Turf wars

Helios Herrera, Ernesto Reuben, Michael M. Ting

Research output: Contribution to journalArticle

Abstract

Turf wars in organizations commonly occur in environments where competition undermines collaboration. We develop a game theoretic model and experimental test of turf wars. The model explores how team production incentives ex post affect team formation decisions ex ante. In the game, one agent decides whether to share jurisdiction over a project with other agents. Agents with jurisdiction decide whether to exert effort and receive a reward based on their relative performance. Hence, sharing can increase joint production but introduces competition for the reward. We find that collaboration has a non-monotonic relationship with both productivity and rewards. The laboratory experiment confirms the model's main predictions.

Original languageEnglish (US)
Pages (from-to)143-153
Number of pages11
JournalJournal of Public Economics
Volume152
DOIs
StatePublished - Aug 1 2017

Fingerprint

Reward
Jurisdiction
Team formation
Experimental tests
Team production
Joint production
Prediction
Game-theoretic models
Laboratory experiments
Relative performance
Productivity
Incentives

Keywords

  • Bureaucracy
  • Competition
  • Information withholding
  • Jurisdiction
  • Organizations
  • Turf war

ASJC Scopus subject areas

  • Finance
  • Economics and Econometrics

Cite this

Turf wars. / Herrera, Helios; Reuben, Ernesto; Ting, Michael M.

In: Journal of Public Economics, Vol. 152, 01.08.2017, p. 143-153.

Research output: Contribution to journalArticle

Herrera, Helios ; Reuben, Ernesto ; Ting, Michael M. / Turf wars. In: Journal of Public Economics. 2017 ; Vol. 152. pp. 143-153.
@article{8d6b192228934370b3528096f47e9ac1,
title = "Turf wars",
abstract = "Turf wars in organizations commonly occur in environments where competition undermines collaboration. We develop a game theoretic model and experimental test of turf wars. The model explores how team production incentives ex post affect team formation decisions ex ante. In the game, one agent decides whether to share jurisdiction over a project with other agents. Agents with jurisdiction decide whether to exert effort and receive a reward based on their relative performance. Hence, sharing can increase joint production but introduces competition for the reward. We find that collaboration has a non-monotonic relationship with both productivity and rewards. The laboratory experiment confirms the model's main predictions.",
keywords = "Bureaucracy, Competition, Information withholding, Jurisdiction, Organizations, Turf war",
author = "Helios Herrera and Ernesto Reuben and Ting, {Michael M.}",
year = "2017",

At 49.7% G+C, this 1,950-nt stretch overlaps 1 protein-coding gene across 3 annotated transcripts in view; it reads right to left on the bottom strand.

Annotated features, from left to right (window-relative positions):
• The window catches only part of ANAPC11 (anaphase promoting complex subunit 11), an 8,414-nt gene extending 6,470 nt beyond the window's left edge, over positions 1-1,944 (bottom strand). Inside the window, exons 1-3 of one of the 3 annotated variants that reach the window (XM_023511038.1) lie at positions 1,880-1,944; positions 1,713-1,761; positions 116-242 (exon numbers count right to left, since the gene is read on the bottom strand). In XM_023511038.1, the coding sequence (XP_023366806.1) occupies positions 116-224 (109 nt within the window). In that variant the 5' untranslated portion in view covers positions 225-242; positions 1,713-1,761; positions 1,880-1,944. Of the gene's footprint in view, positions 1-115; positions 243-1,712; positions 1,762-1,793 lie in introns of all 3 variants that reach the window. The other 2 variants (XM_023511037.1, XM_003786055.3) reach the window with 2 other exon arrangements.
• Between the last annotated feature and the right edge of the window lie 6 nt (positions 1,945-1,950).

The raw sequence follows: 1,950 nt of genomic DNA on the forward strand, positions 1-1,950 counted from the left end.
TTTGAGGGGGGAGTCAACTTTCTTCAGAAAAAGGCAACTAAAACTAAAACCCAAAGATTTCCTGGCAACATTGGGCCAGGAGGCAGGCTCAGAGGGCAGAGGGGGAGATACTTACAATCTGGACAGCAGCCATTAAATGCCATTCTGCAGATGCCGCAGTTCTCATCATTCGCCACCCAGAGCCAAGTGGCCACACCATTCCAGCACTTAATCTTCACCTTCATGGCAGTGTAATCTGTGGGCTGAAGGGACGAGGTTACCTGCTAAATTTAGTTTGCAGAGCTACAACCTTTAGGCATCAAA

month = "8",
day = "1",
doi = "10.1016/j.jpubeco.2017.06.002",
language = "English (US)",
volume = "152",
pages = "143--153",
journal = "Journal of Public Economics",
issn = "0047-2727",
publisher = "Elsevier",

}

TY - JOUR

T1 - Turf wars

AU - Herrera, Helios

AU - Reuben, Ernesto

AU - Ting, Michael M.

PY - 2017/8/1

Y1 - 2017/8/1

N2 - Turf wars in organizations commonly occur in environments where competition undermines collaboration. We develop a game theoretic model and experimental test of turf wars. The model explores how team production incentives ex post affect team formation decisions ex ante. In the game, one agent decides whether to share jurisdiction over a project with other agents. Agents with jurisdiction decide whether to exert effort and receive a reward based on their relative performance. Hence, sharing can increase joint production but introduces competition for the reward. We find that collaboration has a non-monotonic relationship with both productivity and rewards. The laboratory experiment confirms the model's main predictions.

AB - Turf wars in organizations commonly occur in environments where competition undermines collaboration. We develop a game theoretic model and experimental test of turf wars. The model explores how team production incentives ex post affect team formation decisions ex ante. In the game, one agent decides whether to share jurisdiction over a project with other agents. Agents with jurisdiction decide whether to exert effort and receive a reward based on their relative performance. Hence, sharing can increase joint production but introduces competition for the reward. We find that collaboration has a non-monotonic relationship with both productivity and rewards. The laboratory experiment confirms the model's main predictions.

KW - Bureaucracy

KW - Competition

KW - Information withholding

KW - Jurisdiction

KW - Organizations

KW - Turf war

UR - http://www.scopus.com/inward/record.url?scp=85030629286&partnerID=8YFLogxK

UR - http://www.scopus.com/inward/citedby.url?scp=85030629286&partnerID=8YFLogxK

U2 - 10.1016/j.jpubeco.2017.06.002

DO - 10.1016/j.jpubeco.2017.06.002

M3 - Article

AN - SCOPUS:85030629286

VL - 152

SP - 143

EP - 153

JO - Journal of Public Economics

JF - Journal of Public Economics

SN - 0047-2727

ER -